Herrmann: Well, I knew something about this war. One of my better friends is a marine pilot. What you have to do is get a handle on his (Weintraub's) construction, because he's not writing to be read, he's writing to put it down as history. And as so many writers do now, it's just one-sentence paragraphs. They just hang one dependent clause after another on the sentence and it makes it very difficult to get a line through. So, when you do get good writing, it's just miraculous. He certainly didn't write it to be spoken. Given that, it reads pretty well.
O'Gorman: Do you read a text through more than once before arriving at the studio?
Herrmann: It depends. If it's bopping along, sometimes I'll skip areas because I know how it's going to go. But there are funny little sentences and constructions that you sometimes have to go over. It's the dramatic books - the novels - the Tom Clancy books -- that are kind of fun because you have to lay out all the characters and choose different voices for them.
O'Gorman: Do you ever find that there's an accent you just can't do?
Herrmann: Argentinean was hard. There was an upper class and a lower class Argentinean in a W.E.B. Griffith book. But Hungarian and Russian are pretty easy; German's easy, French is okay.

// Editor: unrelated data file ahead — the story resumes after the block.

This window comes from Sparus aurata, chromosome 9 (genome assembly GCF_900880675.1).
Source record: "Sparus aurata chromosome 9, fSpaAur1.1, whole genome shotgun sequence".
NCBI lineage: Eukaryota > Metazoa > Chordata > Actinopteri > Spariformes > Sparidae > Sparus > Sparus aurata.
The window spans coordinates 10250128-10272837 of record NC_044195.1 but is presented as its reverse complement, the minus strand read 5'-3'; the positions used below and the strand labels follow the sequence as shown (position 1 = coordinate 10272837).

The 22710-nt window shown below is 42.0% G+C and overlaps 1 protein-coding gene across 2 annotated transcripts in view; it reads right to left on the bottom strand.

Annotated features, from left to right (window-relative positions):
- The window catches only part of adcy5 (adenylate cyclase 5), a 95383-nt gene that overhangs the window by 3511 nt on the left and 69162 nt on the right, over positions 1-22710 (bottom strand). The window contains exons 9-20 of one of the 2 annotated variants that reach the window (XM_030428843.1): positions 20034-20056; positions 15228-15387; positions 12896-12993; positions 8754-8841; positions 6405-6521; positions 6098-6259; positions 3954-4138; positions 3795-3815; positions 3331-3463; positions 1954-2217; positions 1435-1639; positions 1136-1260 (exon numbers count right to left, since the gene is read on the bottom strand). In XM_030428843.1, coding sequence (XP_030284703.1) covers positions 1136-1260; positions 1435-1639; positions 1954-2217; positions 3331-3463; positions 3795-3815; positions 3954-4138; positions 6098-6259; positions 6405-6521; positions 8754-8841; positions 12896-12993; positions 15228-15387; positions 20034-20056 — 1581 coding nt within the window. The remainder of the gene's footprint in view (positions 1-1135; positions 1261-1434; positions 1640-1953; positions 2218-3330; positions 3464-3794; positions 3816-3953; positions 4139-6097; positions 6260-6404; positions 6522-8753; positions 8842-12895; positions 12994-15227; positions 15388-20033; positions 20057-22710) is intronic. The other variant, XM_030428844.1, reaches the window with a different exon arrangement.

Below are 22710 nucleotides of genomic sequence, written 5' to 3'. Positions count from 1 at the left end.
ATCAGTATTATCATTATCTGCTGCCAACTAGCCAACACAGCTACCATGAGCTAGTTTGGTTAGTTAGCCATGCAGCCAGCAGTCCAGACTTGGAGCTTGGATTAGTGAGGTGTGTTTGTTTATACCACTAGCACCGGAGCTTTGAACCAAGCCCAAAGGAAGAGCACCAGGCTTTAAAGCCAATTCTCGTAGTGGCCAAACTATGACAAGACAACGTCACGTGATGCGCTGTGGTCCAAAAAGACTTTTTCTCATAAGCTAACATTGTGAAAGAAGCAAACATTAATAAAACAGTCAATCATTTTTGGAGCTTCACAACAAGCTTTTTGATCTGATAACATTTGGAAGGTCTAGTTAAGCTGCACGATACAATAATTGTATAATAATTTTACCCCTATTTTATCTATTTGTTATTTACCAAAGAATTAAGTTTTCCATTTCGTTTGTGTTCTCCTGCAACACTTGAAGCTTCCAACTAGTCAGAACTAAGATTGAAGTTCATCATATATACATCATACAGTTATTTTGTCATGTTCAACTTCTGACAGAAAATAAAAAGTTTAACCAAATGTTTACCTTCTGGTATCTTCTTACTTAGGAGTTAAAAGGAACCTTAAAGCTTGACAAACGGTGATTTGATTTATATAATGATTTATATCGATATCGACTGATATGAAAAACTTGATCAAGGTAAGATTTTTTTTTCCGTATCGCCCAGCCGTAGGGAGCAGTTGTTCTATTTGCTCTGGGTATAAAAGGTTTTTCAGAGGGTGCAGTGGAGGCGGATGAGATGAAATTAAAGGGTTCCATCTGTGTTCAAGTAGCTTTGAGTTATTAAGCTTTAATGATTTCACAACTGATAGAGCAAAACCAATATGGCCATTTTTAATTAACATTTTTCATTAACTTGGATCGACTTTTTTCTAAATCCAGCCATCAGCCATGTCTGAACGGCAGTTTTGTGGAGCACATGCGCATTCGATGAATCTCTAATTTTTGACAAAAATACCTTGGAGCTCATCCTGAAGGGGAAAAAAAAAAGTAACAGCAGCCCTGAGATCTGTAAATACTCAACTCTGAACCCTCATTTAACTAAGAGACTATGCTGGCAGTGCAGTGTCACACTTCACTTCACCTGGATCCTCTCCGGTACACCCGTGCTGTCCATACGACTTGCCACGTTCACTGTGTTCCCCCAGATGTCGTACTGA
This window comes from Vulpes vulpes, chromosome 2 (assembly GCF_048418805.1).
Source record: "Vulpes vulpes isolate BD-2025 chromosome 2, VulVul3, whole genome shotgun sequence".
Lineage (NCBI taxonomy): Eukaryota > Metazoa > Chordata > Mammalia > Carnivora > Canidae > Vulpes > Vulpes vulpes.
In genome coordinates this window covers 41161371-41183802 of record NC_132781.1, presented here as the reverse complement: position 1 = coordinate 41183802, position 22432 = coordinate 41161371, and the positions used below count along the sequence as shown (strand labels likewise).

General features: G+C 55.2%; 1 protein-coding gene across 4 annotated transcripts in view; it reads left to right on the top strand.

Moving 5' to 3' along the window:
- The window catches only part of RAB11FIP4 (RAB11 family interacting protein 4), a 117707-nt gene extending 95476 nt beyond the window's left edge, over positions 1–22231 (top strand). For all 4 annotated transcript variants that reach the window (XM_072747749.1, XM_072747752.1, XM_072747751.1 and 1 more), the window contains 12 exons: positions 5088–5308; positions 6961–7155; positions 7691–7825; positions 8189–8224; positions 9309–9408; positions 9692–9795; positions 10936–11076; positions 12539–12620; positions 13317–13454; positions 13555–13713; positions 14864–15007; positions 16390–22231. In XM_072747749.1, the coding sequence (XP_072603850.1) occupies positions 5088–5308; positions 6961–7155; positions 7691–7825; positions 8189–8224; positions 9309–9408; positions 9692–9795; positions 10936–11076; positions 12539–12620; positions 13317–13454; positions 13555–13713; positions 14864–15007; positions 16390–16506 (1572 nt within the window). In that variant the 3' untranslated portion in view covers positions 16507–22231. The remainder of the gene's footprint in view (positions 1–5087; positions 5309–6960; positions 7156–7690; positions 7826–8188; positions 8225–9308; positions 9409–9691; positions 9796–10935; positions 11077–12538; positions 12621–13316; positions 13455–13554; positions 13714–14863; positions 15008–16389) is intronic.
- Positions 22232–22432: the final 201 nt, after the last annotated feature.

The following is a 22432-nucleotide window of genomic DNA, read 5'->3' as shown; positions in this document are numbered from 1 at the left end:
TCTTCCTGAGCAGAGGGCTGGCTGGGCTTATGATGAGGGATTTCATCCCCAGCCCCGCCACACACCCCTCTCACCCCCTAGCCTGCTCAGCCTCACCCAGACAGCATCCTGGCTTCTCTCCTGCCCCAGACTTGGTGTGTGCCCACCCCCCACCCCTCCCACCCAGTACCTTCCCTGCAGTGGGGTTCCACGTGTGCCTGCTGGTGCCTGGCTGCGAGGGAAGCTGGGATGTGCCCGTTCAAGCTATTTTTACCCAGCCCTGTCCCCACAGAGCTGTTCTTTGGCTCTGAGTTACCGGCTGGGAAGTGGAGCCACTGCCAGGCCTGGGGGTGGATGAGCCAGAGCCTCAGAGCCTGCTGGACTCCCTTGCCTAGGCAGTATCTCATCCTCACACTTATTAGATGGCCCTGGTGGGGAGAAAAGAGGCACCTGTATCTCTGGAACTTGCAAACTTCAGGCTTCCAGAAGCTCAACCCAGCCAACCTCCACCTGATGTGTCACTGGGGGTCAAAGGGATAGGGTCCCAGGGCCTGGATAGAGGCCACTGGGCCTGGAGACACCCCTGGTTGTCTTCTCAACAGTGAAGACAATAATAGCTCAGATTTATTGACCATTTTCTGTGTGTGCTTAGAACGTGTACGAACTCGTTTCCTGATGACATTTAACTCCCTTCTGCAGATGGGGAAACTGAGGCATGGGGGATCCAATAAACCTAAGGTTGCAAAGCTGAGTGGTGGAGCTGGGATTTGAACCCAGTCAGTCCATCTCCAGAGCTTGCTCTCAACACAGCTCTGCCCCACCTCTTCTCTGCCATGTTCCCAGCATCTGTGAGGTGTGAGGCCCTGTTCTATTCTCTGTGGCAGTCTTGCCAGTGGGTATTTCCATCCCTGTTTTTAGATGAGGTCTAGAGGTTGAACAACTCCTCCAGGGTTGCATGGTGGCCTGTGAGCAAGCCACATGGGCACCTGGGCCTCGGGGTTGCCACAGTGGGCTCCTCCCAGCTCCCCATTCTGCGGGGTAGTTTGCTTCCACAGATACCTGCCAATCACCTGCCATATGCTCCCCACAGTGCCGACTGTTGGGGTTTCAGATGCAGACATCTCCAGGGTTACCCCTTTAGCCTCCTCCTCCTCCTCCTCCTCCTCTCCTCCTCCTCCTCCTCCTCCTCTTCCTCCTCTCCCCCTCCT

O'Gorman: How do you approach an acting job? Today's work is mostly straight narration, but when it is does require a performance, how do you approach it differently?
Herrmann: Well, this is a performance too, because it is the performance of a narrative. You just enter into the situation and you pretend. It's what actors just do.
O'Gorman: Don't you approach everything differently? Television is not the same as film, which is not the same as theater, which is not the same as this.
Herrmann: Yes and no. A technique may vary, but acting is acting. I was asked that years and years ago, when I was a student.
O'Gorman: And what did you say?
Herrmann: I was in England and some hotsy-totsy English gal said, "How are you going to use all this English training in America?" I said, "Good acting is good acting. It's either good or bad. This will give me more arrows in my quiver as to how to approach a part. You still have to convince yourself that you are this person that you say you are and then convince them that you are who you say you are."
In the theater you use different techniques. The voice has to be bigger. The audience doesn't come to the theater not to believe you, not to enjoy you, and you use that. The same thing in a television movie or a film - you just are this person, but you have the same restrictions. You have a camera instead of an audience yawning in front of you and making noise with their gum wrappers and things not working on stage. You have a camera in front of you and you have people moving around and you have a different place to do it. But the actual stuff you do is virtually the same.